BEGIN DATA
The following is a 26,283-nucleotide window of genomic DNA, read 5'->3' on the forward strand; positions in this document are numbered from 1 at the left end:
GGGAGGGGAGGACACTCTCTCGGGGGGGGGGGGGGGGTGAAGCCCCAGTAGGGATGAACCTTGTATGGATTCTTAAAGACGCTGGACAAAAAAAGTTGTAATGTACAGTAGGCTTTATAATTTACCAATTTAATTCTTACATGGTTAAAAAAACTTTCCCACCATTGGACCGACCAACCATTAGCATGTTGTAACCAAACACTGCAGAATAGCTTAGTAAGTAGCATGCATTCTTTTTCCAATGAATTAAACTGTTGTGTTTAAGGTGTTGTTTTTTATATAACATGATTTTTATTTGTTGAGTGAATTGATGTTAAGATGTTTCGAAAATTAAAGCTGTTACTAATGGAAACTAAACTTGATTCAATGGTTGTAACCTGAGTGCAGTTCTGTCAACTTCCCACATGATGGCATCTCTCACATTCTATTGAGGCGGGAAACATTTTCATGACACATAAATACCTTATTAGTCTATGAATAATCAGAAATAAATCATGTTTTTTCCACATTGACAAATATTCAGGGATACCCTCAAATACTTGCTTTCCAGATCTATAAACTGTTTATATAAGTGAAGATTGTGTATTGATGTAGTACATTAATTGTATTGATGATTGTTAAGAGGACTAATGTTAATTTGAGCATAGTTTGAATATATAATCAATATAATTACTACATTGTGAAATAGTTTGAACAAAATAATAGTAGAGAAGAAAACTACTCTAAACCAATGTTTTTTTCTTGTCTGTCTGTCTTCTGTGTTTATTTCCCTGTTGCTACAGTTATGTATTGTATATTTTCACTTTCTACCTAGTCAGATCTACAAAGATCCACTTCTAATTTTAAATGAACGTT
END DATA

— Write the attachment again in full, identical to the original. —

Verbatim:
The following is a 26,283-nucleotide window of genomic DNA, read 5'->3' on the forward strand; positions in this document are numbered from 1 at the left end:
GGGAGGGGAGGACACTCTCTCGGGGGGGGGGGGGGGGTGAAGCCCCAGTAGGGATGAACCTTGTATGGATTCTTAAAGACGCTGGACAAAAAAAGTTGTAATGTACAGTAGGCTTTATAATTTACCAATTTAATTCTTACATGGTTAAAAAAACTTTCCCACCATTGGACCGACCAACCATTAGCATGTTGTAACCAAACACTGCAGAATAGCTTAGTAAGTAGCATGCATTCTTTTTCCAATGAATTAAACTGTTGTGTTTAAGGTGTTGTTTTTTATATAACATGATTTTTATTTGTTGAGTGAATTGATGTTAAGATGTTTCGAAAATTAAAGCTGTTACTAATGGAAACTAAACTTGATTCAATGGTTGTAACCTGAGTGCAGTTCTGTCAACTTCCCACATGATGGCATCTCTCACATTCTATTGAGGCGGGAAACATTTTCATGACACATAAATACCTTATTAGTCTATGAATAATCAGAAATAAATCATGTTTTTTCCACATTGACAAATATTCAGGGATACCCTCAAATACTTGCTTTCCAGATCTATAAACTGTTTATATAAGTGAAGATTGTGTATTGATGTAGTACATTAATTGTATTGATGATTGTTAAGAGGACTAATGTTAATTTGAGCATAGTTTGAATATATAATCAATATAATTACTACATTGTGAAATAGTTTGAACAAAATAATAGTAGAGAAGAAAACTACTCTAAACCAATGTTTTTTTCTTGTCTGTCTGTCTTCTGTGTTTATTTCCCTGTTGCTACAGTTATGTATTGTATATTTTCACTTTCTACCTAGTCAGATCTACAAAGATCCACTTCTAATTTTAAATGAACGTT